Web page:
Max Good

Loyola Marymount adds guard Nino Jackson to 2013 class

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Before the 2012-13 season began Loyola Marymount had the look of a team capable of being a factor in the race for fourth behind WCC titans Gonzaga, Saint Mary’s and BYU.

Sure Max Good’s team lost wing Drew Viney, but with the return of point guard Anthony Ireland and forward Ashley Hamilton the Lions didn’t lack for individual talent.

To say the least the season did not go as planned, as LMU managed to win just one conference game and finished the season with an 11-23 overall record (they managed to win three conference tournament games). With that in mind an infusion of talent is needed, and the hope for LMU is that the additions of guard Nino Jackson and forward Gabe Levin will help.

LMU announced the signing of Jackson, a 6-2 guard from Ardmore, Okla. who attended Kingdom Christian Academy in Georgia this year, on Wednesday afternoon and from a talent standpoint the Lions are getting a steal.

“We are very excited to have Nino joining our program,” said Good in the release. “He is a multi-talented player that can hurt an opponent in so many ways. He has had to work hard to get where he is today, to graduate from Kingdom and to earn a Division I scholarship and that gives him a lot of maturity that really shows on the court.”

But for all the physical gifts there were also off-court issues for Jackson, which ultimately led him to Kingdom Christian. In their victory in the title game of the NACA Division III tournament Jackson led the way for a team that finished the game with just four players due to fouls.

Levin, a 6-7 power forward from St. Thomas More (CT), wasn’t included in the release as he has yet to sign with Loyola Marymount. But the one-time Hofstra commit (reopened his recruitment following the firing of Mo Cassara) has the skill needed to help LMU account for the graduation of Hamilton next season.

Jackson and Levin are the third and fourth players to commit to Loyola Marymount, with guard Evan Payne (who was a teammate of Jackson’s at Kingdom Christian) and 6-10 center Patson Siame being the others.

With the talent entering the program and the return of Ireland, Loyola Marymount hopes to have the pieces needed to avoid a repeat of last season.

Raphielle also writes for the NBE Basketball Report and can be followed on Twitter at @raphiellej.

Syracuse receives mixed news on sanctions appeals

Jim Boeheim
Associated Press
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Wednesday the NCAA made its ruling on two appeals of sanctions made by Syracuse University, with the news being mixed for the men’s basketball program.

On the positive side the NCAA ruled that Syracuse will be docked two scholarships per season for the next four years, as opposed to the original ruling of three. As a result Jim Boeheim’s program only has to account for the loss of eight total scholarships, meaning that they’ll have 11 to fill in each of the next four seasons as opposed to ten.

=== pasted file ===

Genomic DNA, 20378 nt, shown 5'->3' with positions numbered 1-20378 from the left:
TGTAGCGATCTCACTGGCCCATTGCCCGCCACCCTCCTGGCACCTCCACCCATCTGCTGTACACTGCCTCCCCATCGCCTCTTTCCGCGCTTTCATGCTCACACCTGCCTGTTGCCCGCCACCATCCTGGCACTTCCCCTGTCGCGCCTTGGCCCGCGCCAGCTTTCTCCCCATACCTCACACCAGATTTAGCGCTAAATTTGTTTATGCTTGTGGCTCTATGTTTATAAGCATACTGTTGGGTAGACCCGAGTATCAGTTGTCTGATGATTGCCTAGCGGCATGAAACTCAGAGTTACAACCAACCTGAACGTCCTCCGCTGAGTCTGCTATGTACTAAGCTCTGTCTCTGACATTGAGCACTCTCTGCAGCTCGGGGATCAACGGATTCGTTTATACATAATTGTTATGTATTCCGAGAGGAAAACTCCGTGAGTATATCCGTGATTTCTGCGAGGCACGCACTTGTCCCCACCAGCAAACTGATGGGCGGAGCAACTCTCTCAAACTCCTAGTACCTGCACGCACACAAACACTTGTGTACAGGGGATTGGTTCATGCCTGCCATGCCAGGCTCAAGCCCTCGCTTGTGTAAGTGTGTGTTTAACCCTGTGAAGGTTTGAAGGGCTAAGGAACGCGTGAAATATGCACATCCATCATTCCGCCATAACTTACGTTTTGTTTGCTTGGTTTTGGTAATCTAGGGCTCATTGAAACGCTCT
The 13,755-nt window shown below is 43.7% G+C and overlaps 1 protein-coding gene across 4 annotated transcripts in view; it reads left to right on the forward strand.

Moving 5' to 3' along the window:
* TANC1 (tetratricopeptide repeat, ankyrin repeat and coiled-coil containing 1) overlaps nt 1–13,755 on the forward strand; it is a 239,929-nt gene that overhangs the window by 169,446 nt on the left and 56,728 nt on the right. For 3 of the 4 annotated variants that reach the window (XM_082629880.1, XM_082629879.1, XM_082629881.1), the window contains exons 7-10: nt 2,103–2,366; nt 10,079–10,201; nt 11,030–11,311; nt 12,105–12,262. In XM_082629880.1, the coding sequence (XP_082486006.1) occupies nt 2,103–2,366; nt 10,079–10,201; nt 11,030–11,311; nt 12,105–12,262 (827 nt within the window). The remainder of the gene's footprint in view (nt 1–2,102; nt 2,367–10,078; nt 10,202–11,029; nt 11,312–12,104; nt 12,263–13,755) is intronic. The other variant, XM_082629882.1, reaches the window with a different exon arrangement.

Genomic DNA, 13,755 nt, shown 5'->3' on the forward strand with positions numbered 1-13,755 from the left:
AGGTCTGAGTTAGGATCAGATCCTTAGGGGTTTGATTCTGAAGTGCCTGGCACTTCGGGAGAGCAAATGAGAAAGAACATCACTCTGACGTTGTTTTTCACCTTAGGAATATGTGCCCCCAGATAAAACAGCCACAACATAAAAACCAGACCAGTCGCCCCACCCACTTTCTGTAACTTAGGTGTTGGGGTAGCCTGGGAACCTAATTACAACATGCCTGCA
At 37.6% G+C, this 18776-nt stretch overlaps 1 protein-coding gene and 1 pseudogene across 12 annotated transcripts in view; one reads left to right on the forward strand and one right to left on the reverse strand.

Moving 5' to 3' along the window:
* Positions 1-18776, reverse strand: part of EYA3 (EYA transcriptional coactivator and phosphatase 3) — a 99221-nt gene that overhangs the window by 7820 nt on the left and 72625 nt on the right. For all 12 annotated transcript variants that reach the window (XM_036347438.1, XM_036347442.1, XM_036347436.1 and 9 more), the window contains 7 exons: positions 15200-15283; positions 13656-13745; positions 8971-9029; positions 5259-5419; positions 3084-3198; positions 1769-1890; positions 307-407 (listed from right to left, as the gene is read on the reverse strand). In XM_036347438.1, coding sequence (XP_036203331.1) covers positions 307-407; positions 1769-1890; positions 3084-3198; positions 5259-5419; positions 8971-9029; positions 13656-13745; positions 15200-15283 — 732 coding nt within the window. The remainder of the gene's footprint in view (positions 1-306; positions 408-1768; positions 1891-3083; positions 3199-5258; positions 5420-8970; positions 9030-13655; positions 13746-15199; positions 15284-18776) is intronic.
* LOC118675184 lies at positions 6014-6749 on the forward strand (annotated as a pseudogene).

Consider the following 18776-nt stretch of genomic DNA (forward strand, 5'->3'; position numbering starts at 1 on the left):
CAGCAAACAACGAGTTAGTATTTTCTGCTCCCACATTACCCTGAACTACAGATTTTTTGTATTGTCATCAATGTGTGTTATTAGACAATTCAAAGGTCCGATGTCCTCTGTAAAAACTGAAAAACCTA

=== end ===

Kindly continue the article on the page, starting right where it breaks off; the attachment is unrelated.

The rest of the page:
One scholarship may not seem like a big deal, but in a sport where you only get 13 (when not dealing with sanctions) getting that grant-in-aid back really helps from a recruiting standpoint.

As for the negatives, they both concern Boeheim. Not only has there yet to be a ruling on Boeheim’s appeal of his nine-game suspension that goes into effect when ACC play begins in January (that appeal is being heard separately), but the appeal to reinstate the wins that were vacated as part of the sanctions was denied. As a result Boeheim officially has 868 wins instead of 969 (not counting today’s game against Charlotte).

And with Mike Hopkins set to take over as head coach in 2018, the denial means that college basketball will have to wait quite some time before anyone threatens to join Duke’s Mike Krzyzewski in the 1,000 wins club.

While not having the wins officially reinstated does hurt, getting a scholarship back for each of the next four seasons is a bigger deal when it comes to the long-term health of the Syracuse program. Also of great importance will be the ruling regarding Boeheim’s suspension, as a suspended coach is not allowed to have any contact with his players or coaching staff while serving the penalty.

And with the original ruling due to take up half of Syracuse’s league slate, not having Boeheim (or the chance to speak with him) is a big deal when it comes to this current team.

St. John’s forward Kassoum Yakwe cleared by NCAA

Chris Mullin
AP Photo/Rick Bowmer
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St. John’s forward Kassoum Yakwe has been cleared by the NCAA to play this season and will be eligible immediately, the school announced on Wednesday.

Yakwe is a 6-foot-8 forward that reclassified and enrolled at St. John’s this fall. He attended the same high school as Kansas forward Cheick Diallo, who was also cleared by the NCAA to play today.

St. John’s played in the Maui Invitational this week, and Yakwe did not take part. His first game with the Johnnies will be on Dec. 2nd against Fordham if the program plans to play his this season.

The question that must be asked, however, is whether or not he will suit up or simply redshirt. The Johnnies are in the midst of a serious rebuild and will be without their other elite recruit this season, Marcus Lovett. Lovett was ruled a partial qualifier. Would it make sense to burn a year of eligibility on what make amount to a wasted season, or will head coach Chris Mullin opt to save that year for down the road?